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Trust promises culture change after failure to act on nurse's concerns

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Failure to respond properly to concerns raised by a nurse at Royal Cornwall Hospital Trust allowed a potentially unsafe doctor to continue to operate for more than 10 years, a report has found.

A nurse in the trust’s obstetrics and gynaecology department raised a complaint about consultant Robert Jones back in 2001 in relation to 15 patients who had experienced complications following treatment.

The nurse’s concerns followed three occasions on which another consultant in the department had raised concerns about Mr Jones’ practice, dating back to 1997.

However, it was not until October 2011 that his practice was limited. Mr Jones, who delivered David Cameron’s daughter Florence in 2010, removed himself from the medical register in October 2012.

An independent review commissioned by the trust found its response to concerns about Mr Jones had been “less than adequate”. Although they led to eight reviews of his practice these were not followed up with action to ensure improvements, the review found.

It noted that Mr Jones was “charming and disarming” when challenged about his practice, which played a large part in the lack of action.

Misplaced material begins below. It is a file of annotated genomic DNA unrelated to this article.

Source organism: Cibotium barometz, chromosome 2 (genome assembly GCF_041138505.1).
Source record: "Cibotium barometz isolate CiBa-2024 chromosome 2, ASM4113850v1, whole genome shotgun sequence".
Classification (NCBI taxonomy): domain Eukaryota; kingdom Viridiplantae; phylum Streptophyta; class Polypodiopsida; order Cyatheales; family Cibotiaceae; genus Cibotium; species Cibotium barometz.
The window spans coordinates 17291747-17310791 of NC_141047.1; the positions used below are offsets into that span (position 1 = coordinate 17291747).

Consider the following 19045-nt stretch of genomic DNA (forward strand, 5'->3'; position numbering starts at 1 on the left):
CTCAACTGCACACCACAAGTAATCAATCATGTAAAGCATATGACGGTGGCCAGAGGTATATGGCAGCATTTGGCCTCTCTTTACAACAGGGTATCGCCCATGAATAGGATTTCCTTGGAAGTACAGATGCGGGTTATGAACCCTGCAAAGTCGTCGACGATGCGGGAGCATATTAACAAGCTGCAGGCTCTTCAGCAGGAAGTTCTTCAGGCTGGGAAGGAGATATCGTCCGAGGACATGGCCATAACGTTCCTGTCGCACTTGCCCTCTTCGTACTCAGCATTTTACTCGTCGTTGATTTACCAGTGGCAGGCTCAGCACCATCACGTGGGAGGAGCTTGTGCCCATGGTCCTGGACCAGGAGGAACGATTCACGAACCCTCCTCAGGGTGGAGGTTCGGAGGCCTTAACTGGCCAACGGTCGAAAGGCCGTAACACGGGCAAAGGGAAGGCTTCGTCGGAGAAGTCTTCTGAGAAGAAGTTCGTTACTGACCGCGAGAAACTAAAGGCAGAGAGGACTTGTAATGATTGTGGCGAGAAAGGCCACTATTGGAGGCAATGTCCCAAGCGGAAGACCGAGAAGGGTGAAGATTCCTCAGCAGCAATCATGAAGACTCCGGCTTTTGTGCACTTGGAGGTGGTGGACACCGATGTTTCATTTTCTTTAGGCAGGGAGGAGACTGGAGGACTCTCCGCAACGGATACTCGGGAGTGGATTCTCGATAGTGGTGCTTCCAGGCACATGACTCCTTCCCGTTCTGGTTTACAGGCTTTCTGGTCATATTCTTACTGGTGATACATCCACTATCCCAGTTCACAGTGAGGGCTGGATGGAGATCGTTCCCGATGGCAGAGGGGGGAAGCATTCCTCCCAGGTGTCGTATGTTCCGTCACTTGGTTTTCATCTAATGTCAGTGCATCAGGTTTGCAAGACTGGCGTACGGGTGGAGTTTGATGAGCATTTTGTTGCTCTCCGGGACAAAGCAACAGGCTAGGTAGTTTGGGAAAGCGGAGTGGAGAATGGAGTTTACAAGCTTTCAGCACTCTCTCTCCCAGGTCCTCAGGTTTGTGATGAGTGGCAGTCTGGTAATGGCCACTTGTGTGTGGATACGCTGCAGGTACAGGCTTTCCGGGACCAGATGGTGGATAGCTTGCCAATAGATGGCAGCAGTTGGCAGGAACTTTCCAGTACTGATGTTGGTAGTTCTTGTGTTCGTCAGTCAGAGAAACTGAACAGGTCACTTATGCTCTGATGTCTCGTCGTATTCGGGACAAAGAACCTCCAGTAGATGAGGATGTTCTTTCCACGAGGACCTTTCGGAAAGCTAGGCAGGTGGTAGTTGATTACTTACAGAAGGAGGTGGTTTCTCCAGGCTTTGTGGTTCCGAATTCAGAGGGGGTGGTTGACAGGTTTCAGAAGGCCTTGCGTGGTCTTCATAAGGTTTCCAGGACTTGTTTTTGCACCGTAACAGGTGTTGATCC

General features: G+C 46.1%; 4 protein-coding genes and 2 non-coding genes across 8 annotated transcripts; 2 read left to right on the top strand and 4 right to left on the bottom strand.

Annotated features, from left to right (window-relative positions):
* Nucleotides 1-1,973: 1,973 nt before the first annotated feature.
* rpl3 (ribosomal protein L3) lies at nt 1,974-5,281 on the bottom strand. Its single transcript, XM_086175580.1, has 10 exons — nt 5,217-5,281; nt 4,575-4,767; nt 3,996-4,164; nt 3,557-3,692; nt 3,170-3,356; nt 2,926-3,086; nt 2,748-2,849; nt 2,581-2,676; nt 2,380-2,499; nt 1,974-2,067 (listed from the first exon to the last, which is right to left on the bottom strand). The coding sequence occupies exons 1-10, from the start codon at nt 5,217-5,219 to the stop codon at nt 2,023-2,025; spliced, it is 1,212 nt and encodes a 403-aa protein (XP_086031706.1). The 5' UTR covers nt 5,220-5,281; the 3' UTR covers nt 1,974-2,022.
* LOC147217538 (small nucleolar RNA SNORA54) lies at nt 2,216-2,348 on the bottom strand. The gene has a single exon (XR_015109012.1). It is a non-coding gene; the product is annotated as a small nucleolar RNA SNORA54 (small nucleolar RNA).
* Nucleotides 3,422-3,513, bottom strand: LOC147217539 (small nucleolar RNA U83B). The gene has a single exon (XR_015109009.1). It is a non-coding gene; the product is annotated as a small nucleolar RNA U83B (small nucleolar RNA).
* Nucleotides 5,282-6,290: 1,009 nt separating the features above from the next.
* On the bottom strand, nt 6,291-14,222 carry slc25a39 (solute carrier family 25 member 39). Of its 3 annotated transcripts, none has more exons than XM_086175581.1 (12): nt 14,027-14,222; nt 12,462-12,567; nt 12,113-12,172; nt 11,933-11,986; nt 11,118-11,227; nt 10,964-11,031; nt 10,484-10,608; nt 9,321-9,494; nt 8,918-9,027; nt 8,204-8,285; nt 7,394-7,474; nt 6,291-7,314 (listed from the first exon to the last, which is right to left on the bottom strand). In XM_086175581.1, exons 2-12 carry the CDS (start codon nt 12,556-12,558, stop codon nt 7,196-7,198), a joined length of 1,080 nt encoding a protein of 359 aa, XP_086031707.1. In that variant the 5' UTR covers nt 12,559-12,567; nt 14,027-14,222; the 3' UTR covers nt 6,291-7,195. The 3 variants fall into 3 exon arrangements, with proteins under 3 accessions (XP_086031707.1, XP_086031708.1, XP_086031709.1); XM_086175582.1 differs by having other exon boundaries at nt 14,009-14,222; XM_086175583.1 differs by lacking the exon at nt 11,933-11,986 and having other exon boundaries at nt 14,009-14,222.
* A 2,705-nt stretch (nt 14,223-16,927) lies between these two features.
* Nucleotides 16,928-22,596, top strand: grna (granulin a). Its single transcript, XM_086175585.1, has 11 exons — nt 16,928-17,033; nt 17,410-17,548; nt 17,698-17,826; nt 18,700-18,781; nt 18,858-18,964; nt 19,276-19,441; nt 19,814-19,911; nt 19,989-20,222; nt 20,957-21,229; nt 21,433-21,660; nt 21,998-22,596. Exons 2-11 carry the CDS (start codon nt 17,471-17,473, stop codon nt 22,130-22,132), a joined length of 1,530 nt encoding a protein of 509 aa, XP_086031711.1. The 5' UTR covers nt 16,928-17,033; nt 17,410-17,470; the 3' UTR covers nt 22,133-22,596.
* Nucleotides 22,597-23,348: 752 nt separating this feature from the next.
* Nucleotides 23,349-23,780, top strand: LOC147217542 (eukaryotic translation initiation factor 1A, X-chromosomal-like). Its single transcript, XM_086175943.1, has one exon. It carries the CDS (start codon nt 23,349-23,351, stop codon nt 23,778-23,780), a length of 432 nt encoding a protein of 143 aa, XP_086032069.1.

Trust chief executive Lezli Boswell said it would implement all of the report’s recommendations.

“I want to thank patients and staff who did speak out and raise concerns about the practice of Mr Jones. Their courage, persistence and candour has led to where we stand today… I believe this is a significant moment for us and marks a challenge to change the culture of RCHT,” she said.

We are calling on the government to implement recommendations from the Francis report that will increase protection for staff who raise concerns about patient care, and create a more open NHS. Support our campaign by signing our petition.

Visit our Speak out Safely page to find out more.

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Readers' comments (2)

  • Health care quality and safety suffer tremendously when administrators lack the courage and ethics to make such difficult decisions. The temptation to avoid conflict and bad PR all too often trump both, choices that make such administrators equally repsonible to poor providers for patient injury and death.

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  • the hierarchical old system that runs the nhs makes it difficult to challenge the "gods" that are the surgeons. we have one at our hospital but if his peers don't speak out then who will listen to a "mere" nurse.

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